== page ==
Practical Tips for Working at Home
For many people, transitioning to working from home is a completely new experience. Although everyone’s experience is different based on their situation, skills, job duties, and previous remote working experience, there are some constants worth remembering:
- It will be new.
- It will sometimes be awkward.
- It will be a learning experience.
- Many things you try won’t work the first time.
- Things will sometimes break, not work, or work differently than expected.
- It will require patience, adaptability, and grace.
- Things will just be different.
Be kind to yourself, have patience and grace with your manger and teammates. It will get easier. The most important thing to remember is to just get started. We are all in it together and figuring it out as we go. If you are unsure or have concerns please raise your hand and ask questions.
Right now, the transition to working from home is what’s best for the students, the faculty, and the staff. It’s not a light or easy decision, but it is the one that keeps Baylor running and living its mission even (especially) in this time of uncertainty.
But where to begin?
1. Prepare for being out of office.
- If possible, test your equipment at home before you begin to work remote full time.
- Update your contact information and your emergency contact information in BearWeb and with your manager.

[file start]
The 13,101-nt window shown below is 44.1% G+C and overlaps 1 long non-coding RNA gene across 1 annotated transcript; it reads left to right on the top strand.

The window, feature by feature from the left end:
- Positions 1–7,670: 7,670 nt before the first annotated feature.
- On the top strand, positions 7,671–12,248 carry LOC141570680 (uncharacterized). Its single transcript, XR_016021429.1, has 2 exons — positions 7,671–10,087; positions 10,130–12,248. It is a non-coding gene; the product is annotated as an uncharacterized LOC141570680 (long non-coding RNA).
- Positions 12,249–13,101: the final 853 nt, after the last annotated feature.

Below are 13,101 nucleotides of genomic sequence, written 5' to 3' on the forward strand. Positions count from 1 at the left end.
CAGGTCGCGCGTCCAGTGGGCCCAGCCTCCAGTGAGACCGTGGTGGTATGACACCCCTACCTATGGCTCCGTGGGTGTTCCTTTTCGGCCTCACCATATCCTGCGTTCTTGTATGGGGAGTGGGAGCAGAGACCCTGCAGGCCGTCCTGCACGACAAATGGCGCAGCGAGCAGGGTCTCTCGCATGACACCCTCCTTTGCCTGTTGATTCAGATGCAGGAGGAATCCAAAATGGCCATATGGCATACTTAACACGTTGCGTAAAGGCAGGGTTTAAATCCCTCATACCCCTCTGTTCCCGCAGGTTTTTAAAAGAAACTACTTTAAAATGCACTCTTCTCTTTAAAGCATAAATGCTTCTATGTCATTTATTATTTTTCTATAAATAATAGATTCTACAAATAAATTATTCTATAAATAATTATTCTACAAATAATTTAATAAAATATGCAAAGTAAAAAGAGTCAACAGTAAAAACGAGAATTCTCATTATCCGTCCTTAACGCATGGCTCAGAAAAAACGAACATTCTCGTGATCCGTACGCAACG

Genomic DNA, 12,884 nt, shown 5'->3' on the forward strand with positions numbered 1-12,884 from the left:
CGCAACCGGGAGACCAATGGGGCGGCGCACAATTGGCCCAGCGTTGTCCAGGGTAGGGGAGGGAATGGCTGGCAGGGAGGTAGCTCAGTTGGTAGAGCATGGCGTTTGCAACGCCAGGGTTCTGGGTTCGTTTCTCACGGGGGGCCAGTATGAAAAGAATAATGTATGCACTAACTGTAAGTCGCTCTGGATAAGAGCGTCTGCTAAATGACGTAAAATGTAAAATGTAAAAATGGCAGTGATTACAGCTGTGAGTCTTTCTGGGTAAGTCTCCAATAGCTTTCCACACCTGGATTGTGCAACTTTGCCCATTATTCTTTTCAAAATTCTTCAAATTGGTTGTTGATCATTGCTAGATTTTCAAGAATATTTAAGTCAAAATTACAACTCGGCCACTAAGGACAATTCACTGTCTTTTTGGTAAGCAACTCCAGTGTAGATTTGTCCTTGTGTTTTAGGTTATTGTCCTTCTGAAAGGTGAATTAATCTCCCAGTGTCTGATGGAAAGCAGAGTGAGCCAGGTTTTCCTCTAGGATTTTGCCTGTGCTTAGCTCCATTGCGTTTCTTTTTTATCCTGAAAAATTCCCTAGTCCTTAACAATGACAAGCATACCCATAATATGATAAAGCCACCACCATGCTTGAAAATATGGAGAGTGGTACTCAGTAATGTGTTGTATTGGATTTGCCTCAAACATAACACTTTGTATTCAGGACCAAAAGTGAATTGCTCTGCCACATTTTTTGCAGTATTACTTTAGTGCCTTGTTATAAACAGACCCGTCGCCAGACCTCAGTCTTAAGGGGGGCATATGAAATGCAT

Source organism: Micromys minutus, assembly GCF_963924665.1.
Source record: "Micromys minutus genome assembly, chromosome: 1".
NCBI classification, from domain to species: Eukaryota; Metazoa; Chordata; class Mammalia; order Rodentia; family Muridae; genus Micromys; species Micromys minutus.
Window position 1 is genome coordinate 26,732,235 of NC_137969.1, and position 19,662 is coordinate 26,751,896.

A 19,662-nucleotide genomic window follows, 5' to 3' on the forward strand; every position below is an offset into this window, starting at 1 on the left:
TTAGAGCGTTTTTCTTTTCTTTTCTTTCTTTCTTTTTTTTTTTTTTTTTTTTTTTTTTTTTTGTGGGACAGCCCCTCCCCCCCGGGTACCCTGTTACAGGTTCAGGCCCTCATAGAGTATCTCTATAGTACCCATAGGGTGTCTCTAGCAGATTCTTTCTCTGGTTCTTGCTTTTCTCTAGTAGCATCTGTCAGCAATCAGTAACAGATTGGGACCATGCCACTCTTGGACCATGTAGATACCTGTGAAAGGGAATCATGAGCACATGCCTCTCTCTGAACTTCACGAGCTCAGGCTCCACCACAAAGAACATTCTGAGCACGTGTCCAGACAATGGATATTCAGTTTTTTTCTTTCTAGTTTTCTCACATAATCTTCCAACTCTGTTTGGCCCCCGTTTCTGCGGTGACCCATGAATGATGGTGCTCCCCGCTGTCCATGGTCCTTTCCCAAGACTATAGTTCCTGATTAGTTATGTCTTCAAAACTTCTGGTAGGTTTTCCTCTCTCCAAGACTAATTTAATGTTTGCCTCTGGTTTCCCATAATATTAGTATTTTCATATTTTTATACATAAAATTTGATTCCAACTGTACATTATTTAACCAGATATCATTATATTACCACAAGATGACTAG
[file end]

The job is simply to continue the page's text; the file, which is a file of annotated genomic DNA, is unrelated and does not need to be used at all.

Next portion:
- Ensure that people with whom you routinely work know the best way to contact you.
- Learn how to set up call forwarding with your office phone and how to access voicemail remotely: Baylor Voicemail Instructions.
- Maintain your calendar and set up out-of-office messages as appropriate.
- Create a hard copy of contact information for key people so you can phone or text them even if there are technical issues (such as a temporary power or internet outage).
2. Establish a workspace.
It's best if you can designate a separate room for quiet and privacy while doing work. However, if that's not possible, try to set up an area that is used only for work and as removed from distractions as possible. Also, during video meetings, the other participants can see (and be distracted by) everything in view of the camera so take that into consideration of how you set up your workspace. Some people hang curtains or use a shoji screen to create a sense of separate space when creating a home workspace.